It's best practice to appoint an internal main contact for your event technology needs. You should identify one power user and empower her to understand the software available inside out. This person also needs to understand how your existing tech can potentially talk to other systems in your marketing tech stack.

Before looking at shiny, new event tech tools, review your existing offerings. Often, they have functionality that you weren't aware of. Make sure you're not missing any new features or key components of your current software.

However, If they don't provide what you need don't be afraid to look outside!

3) Understand the role of event tech within your marketing tech stack

Where does your event software or app fit within your set of event marketing tools that you already have in place? Where are the integration points and what tools do they integrate with?

Did you know, 74% of event planners use different event technology providers rather than an all-in-one solution?

You're probably capturing information about your leads in a Customer Relationship Management software (CRM) or you use marketing automation software like HubSpot. In any case, you need to identify your data points and where your event tech software overlap:

For starters, think of the following areas:

  • Registrations

  • Lead Information

  • Campaign Success

  • Social Media Influence

  • Budgeting

  • Project Management

  • Analytics

  • Customer Relationship Management

Good event tech will have at least one or two touch points with those areas. 

4) Review Your Event Tech Vendors

If you do decide to source new event technology, review your shortlist of vendors to see where and how each piece of the puzzle connects to the other and where event tech can get the work done for you.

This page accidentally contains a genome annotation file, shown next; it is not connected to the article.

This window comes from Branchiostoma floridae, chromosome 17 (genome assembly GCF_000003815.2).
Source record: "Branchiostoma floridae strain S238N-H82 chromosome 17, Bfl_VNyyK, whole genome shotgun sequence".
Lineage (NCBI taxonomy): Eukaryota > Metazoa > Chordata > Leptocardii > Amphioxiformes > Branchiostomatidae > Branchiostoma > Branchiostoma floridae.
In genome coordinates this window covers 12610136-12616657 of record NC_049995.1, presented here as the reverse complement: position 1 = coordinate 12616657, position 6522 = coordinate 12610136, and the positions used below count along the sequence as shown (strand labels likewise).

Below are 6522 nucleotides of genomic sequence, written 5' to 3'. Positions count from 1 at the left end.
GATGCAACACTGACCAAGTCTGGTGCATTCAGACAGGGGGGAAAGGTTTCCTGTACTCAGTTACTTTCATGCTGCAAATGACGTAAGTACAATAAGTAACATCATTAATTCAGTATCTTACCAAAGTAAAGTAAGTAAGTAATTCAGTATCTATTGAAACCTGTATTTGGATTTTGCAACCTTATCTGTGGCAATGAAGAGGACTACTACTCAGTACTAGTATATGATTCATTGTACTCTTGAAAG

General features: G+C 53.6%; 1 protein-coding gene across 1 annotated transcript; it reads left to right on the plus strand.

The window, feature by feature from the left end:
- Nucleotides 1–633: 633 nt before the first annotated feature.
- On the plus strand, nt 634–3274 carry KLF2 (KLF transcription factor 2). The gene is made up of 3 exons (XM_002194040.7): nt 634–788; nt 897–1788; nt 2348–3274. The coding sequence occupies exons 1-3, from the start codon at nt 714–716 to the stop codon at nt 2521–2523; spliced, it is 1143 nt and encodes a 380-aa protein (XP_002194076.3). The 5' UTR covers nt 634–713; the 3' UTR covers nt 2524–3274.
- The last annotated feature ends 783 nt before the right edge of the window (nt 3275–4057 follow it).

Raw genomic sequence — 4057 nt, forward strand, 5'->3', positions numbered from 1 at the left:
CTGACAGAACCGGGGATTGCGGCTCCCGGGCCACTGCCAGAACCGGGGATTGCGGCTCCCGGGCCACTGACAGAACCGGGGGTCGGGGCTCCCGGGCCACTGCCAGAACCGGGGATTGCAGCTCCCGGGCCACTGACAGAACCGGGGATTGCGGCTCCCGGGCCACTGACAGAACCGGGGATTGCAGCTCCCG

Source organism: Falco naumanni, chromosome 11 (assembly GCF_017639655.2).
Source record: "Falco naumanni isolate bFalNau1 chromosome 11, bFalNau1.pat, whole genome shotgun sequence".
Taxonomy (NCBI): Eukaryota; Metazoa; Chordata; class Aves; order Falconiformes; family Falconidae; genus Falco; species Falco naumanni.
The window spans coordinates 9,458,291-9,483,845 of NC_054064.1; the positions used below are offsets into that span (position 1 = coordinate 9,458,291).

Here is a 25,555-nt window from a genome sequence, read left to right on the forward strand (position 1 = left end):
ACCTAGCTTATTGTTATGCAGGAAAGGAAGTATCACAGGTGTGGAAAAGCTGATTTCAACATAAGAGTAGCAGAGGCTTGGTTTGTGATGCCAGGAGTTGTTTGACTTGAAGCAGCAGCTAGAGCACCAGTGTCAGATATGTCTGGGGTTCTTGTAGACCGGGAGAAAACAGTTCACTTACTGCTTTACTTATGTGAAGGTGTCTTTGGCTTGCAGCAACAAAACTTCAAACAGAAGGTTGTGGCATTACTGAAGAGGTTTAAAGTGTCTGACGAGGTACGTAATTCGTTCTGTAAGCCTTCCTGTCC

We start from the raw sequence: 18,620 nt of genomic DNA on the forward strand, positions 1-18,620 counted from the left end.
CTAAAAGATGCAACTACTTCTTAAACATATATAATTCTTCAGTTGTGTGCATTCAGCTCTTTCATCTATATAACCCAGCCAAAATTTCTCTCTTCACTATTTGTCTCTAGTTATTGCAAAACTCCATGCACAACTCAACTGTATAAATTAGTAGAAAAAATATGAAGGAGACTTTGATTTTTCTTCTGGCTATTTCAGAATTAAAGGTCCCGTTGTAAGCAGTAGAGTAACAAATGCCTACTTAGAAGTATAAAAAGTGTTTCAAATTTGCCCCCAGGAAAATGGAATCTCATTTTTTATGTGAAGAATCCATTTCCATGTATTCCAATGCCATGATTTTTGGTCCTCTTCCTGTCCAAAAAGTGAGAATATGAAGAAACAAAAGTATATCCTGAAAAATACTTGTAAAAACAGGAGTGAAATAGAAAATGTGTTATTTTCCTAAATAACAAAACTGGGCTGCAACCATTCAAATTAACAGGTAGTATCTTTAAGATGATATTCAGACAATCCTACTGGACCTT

Ask yourself:

  • Is this a one-way connection or a two-way connection?

  • Where do you need the data stored for best analysis?

  • Which system will host the data?

  • How difficult is the integration setup?

  • In what data format is data exchanged, XML, JSON, FEED?

  • Is this a native integration?

  • Have your vendors worked together before? Are there any case studies?

  • Do you need outside resources to assist?

Of course, there is a great value in choosing event tech vendors that are familiar with each other's systems instead of companies who operate in silos. 

5) Assess & Benchmark

Now that you've reviewed vendors, you know what data you need, and you know where the pieces connect, you can assess which tools are best to connect to each other and identify the main integration points.

Benchmark for Event ROI as part of the marketing mix and decide what you'd like to measure:

  • Is it attendee numbers, brand exposure, revenue or lead capture?

  • What is success and how do you measure it?

  • What, to you, determines the value of the return?

Did you know, the average ROI for events is in the 24-34% range and 19% don't know their event ROI, according to Marketing Charts. Further on, 91% measure the success of their events on attendee satisfaction. (Click To Tweet!)

61% measure event ROI according to their specific event objectives and 60% determine results based on staying within budget, says Event Manager Blog.

Once you've identified the data you'd like to track, implement your integrations and connect your resources. Then you need to monitor your data against your set goals and measure them.

Finally, build out your event plan for your next events based on the data derived.


  • Pay special attention to the event technology which is most likely not going away (trend vs fad)

  • Focus on what tech you already have in place, then maximize the use of it by choosing internal experts with the right tech skills.

  • If you need to look outside for new technology, pick best-in-class as compared to one-size fits all solutions.

  • You want to go deep to enhance user experience and set yourself apart from your competition.

  • Assess and benchmark your technology around your Event ROI goals by identifying those key performance indicators early in the event planning process.